Authentication is used within the Payload Admin panel itself as well as throughout your app(s) themselves however you determine necessary.
Admin panel screenshot depicting an Admins Collection with Auth enabled
Here are some common use cases of Authentication outside of Payload's dashboard itself:
By default, Payload provides you with a
User collection that supports Authentication, which is used to access the Admin panel. But, you can add support to one or many Collections of your own. For more information on how to customize, override, or remove the default
User collection, click here.
Every Payload Collection can opt-in to supporting Authentication by specifying the
auth property on the Collection's config to either
true or to an object containing
For a full list of all
auth options, click here.
Simple example collection:
By enabling Authentication on a config, the following modifications will automatically be made to your Collection:
hashfields will be added to your Collection's schema
operationswill be exposed via Payload's REST, Local, and GraphQL APIs
Once enabled, each document that is created within the Collection can be thought of as a
user - who can make use of commonly required authentication functions such as logging in / out, resetting their password, and more.
Click here for a list of all automatically-enabled Auth operations, including
refresh, and others.
Successfully logging in returns a
JWT (JSON web token) which is how a user will identify themselves to Payload. By providing this JWT via either an HTTP-only cookie or an
Authorization header, Payload will automatically identify the user and add its user JWT data to the Express
req, which is available throughout Payload including within access control, hooks, and more.
Modern browsers automatically include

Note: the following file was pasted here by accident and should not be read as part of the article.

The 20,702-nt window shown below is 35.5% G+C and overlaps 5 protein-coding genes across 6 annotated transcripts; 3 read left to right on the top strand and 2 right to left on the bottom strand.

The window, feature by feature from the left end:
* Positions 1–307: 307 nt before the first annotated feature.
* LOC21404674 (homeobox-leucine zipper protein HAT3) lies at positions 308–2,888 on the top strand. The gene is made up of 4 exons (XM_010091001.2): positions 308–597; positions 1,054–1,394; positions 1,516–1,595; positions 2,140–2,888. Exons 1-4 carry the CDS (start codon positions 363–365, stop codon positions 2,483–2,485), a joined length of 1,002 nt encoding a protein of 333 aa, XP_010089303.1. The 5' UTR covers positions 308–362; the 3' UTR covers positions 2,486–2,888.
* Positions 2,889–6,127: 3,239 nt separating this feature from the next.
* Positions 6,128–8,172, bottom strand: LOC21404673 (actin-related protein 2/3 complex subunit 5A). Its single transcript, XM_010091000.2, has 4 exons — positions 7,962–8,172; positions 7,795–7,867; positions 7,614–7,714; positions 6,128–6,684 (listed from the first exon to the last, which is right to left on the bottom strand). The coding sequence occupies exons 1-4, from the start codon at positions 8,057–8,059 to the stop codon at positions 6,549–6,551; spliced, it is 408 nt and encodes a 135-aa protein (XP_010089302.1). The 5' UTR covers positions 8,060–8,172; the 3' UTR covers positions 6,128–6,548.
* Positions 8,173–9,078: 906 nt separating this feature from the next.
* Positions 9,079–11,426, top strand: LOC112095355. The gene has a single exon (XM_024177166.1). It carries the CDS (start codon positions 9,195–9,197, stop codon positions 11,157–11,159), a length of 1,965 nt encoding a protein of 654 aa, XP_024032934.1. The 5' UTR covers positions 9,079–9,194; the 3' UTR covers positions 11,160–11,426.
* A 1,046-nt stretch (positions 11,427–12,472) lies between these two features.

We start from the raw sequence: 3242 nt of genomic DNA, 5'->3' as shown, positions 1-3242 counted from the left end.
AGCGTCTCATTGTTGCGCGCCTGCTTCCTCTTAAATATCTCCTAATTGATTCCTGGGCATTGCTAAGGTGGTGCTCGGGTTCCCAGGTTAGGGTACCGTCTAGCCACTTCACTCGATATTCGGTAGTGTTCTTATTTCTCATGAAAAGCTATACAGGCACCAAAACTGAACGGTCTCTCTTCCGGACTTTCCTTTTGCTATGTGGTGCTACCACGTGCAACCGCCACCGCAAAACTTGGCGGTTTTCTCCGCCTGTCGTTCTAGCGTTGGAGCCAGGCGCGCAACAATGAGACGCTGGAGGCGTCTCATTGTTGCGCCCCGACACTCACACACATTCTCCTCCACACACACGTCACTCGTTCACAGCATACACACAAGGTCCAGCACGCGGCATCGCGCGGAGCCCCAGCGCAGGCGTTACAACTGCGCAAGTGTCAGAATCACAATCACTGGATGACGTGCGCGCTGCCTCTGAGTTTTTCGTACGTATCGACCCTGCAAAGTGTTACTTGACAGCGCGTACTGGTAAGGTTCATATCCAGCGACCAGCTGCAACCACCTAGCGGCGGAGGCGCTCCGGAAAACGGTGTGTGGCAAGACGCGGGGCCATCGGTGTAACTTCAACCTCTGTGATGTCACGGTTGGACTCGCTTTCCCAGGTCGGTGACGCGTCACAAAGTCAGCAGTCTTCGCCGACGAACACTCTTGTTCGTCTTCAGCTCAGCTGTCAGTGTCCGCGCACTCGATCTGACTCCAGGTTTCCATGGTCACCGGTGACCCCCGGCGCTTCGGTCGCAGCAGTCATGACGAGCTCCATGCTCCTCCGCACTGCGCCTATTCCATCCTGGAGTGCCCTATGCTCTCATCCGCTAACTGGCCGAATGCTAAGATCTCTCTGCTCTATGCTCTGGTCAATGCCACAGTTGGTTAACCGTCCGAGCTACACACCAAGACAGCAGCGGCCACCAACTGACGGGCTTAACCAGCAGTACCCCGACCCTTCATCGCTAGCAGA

http-only cookies when making requests directly to URLs—meaning that if you are running your API on http://example.com, and you have logged in and visit http://example.com/test-page, your browser will automatically include the Payload authentication cookie for you.
However, if you use
fetch or similar APIs to retrieve Payload resources from its REST or GraphQL API, you need to specify to include credentials (cookies).
Fetch example, including credentials:
For more about how to automatically include cookies in requests from your app to your Payload API, click here.
CSRF (cross-site request forgery) attacks are common and dangerous. By using an HTTP-only cookie, Payload removes many XSS vulnerabilities, however, CSRF attacks can still be possible.
For example, let's say you have a very popular app running at coolsite.com. This app allows users to manage finances and send / receive money. As Payload is using HTTP-only cookies, that means that browsers automatically will include cookies when sending requests to your domain - no matter what page created the request.
So, if a user of coolsite.com is logged in and just browsing around on the internet, they might stumble onto a page with bad intentions. That bad page might automatically make requests to all sorts of sites to see if they can find one that they can log into - and coolsite.com might be on their list. If your user was logged in while they visited that evil site, the attacker could do whatever they wanted as if they were your coolsite.com user by just sending requests to the coolsite API (which would automatically include the auth cookie). They could send themselves a bunch of money from your user's account, change the user's password, etc. This is what a CSRF attack is.
To define domains that should allow users to identify themselves via the Payload HTTP-only cookie, use the
csrf option on the base Payload config to whitelist domains that you trust.
In addition to authenticating via an HTTP-only cookie, you can also identify users via the
Authorization header on an HTTP request.
You can retrieve a user's token via the response to
me auth operations.